Fashions and trends seem to change faster the ever these days meaning that it is vital to constantly review our user interface designs to ensure that they enhance rather than detract from the fantastic visual content published through the platform.

When we got together to review e-reader web application and it’s interface it without doubt looked dated, especially through the prism of the new flat iOS!. In addition we felt that it no longer reflected the many features we have added over the last year and also the brand transformation that had gone through. We rebranded ourselves with a modern, open and bold makeover. From the colour we used, the typeface we chose and to the tone of voice we portrayed a tremendous amount of work went into transforming the company image. Yet the e-reader was left unchanged. In the meeting we set out to address the e-readers’ current state and bring it inline with our transformation. We agreed that we wanted to have a more contemporary, clean look and feel.

So the process began. As Head of Design and User Experience I went away, researched, sketched and looked at the direction user interface design was trending towards. When you look at the big three software ecosystems as well as the wider user interface design scene you will notice a shift to flat UI that steps away from excessive gloss, textures and skeuomorphism. This style ushers in the principles of swiss design which in turn inspired the bauhaus movement. The Bauhaus movement, Swiss design and the current flat UI trend in my view have a number of principles in common such as: Simplicity, clarity and focus. The Bauhaus movement encompassed the idea of stripping something down to its practical form and doing away with finishings and additional embellishments.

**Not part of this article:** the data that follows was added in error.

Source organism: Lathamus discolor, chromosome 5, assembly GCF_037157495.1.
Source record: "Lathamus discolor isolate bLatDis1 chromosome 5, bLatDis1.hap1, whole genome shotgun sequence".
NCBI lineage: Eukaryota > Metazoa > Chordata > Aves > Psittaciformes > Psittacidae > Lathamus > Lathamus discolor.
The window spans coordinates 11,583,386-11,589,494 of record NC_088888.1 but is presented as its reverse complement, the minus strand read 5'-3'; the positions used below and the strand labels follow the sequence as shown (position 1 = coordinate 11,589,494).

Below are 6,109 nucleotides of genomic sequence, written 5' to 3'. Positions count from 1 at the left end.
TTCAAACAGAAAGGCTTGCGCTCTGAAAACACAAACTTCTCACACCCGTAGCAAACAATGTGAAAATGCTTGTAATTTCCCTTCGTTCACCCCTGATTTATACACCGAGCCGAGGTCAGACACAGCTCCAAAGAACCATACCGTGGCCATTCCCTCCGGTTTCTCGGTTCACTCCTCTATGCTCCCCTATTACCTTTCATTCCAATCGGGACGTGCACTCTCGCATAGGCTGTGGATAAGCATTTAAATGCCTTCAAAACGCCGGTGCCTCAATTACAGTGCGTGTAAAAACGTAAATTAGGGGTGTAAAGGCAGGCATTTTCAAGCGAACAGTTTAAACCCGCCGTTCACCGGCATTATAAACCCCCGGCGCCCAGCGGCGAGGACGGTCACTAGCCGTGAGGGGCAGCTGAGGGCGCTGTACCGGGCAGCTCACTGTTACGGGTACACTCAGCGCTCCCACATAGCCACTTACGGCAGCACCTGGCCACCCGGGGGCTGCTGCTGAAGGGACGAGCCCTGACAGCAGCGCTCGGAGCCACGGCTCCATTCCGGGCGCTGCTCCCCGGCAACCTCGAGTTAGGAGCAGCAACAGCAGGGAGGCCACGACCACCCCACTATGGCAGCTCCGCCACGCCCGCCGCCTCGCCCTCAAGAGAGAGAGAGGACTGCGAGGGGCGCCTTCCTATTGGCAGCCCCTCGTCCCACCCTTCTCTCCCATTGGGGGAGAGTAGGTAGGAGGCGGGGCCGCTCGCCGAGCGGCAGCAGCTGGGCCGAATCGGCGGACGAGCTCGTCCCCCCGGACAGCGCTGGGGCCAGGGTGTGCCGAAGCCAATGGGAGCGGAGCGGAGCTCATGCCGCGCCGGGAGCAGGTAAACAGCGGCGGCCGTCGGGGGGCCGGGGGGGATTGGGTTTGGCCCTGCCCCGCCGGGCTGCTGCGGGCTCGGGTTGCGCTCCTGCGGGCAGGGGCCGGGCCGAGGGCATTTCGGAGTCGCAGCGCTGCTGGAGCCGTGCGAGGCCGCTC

The new e-reader design features a cleaner, more modern interface, improved menus and content scroller. The the new design blends into the background whilst your content remains front and centre.

Screen Shot 2013-12-17 at 12.21.36